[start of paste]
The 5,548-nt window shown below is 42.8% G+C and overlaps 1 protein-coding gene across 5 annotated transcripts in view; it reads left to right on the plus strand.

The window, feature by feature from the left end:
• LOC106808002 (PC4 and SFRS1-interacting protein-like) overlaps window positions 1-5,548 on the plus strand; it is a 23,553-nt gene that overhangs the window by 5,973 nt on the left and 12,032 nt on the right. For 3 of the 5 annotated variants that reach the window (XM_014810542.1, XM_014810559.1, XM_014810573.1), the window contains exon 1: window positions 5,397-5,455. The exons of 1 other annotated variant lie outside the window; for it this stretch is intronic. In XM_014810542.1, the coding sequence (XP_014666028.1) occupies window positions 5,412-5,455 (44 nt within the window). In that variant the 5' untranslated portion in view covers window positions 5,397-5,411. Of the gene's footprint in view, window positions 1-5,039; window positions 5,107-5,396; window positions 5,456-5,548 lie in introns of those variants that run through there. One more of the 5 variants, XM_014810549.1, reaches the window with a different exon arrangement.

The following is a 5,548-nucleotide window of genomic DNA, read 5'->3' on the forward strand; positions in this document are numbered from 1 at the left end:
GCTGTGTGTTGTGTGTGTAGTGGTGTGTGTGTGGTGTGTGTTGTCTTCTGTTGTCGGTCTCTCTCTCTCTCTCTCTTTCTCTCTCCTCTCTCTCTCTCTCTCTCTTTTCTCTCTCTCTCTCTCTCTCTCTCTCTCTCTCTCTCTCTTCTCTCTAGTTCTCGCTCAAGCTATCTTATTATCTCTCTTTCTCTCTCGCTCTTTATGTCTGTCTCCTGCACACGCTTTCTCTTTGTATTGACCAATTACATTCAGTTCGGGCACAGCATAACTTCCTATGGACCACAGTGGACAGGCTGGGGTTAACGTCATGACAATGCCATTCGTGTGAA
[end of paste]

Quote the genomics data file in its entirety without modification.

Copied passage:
The 5,548-nt window shown below is 42.8% G+C and overlaps 1 protein-coding gene across 5 annotated transcripts in view; it reads left to right on the plus strand.

The window, feature by feature from the left end:
• LOC106808002 (PC4 and SFRS1-interacting protein-like) overlaps window positions 1-5,548 on the plus strand; it is a 23,553-nt gene that overhangs the window by 5,973 nt on the left and 12,032 nt on the right. For 3 of the 5 annotated variants that reach the window (XM_014810542.1, XM_014810559.1, XM_014810573.1), the window contains exon 1: window positions 5,397-5,455. The exons of 1 other annotated variant lie outside the window; for it this stretch is intronic. In XM_014810542.1, the coding sequence (XP_014666028.1) occupies window positions 5,412-5,455 (44 nt within the window). In that variant the 5' untranslated portion in view covers window positions 5,397-5,411. Of the gene's footprint in view, window positions 1-5,039; window positions 5,107-5,396; window positions 5,456-5,548 lie in introns of those variants that run through there. One more of the 5 variants, XM_014810549.1, reaches the window with a different exon arrangement.

The following is a 5,548-nucleotide window of genomic DNA, read 5'->3' on the forward strand; positions in this document are numbered from 1 at the left end:
GCTGTGTGTTGTGTGTGTAGTGGTGTGTGTGTGGTGTGTGTTGTCTTCTGTTGTCGGTCTCTCTCTCTCTCTCTCTTTCTCTCTCCTCTCTCTCTCTCTCTCTCTTTTCTCTCTCTCTCTCTCTCTCTCTCTCTCTCTCTCTCTCTTCTCTCTAGTTCTCGCTCAAGCTATCTTATTATCTCTCTTTCTCTCTCGCTCTTTATGTCTGTCTCCTGCACACGCTTTCTCTTTGTATTGACCAATTACATTCAGTTCGGGCACAGCATAACTTCCTATGGACCACAGTGGACAGGCTGGGGTTAACGTCATGACAATGCCATTCGTGTGAA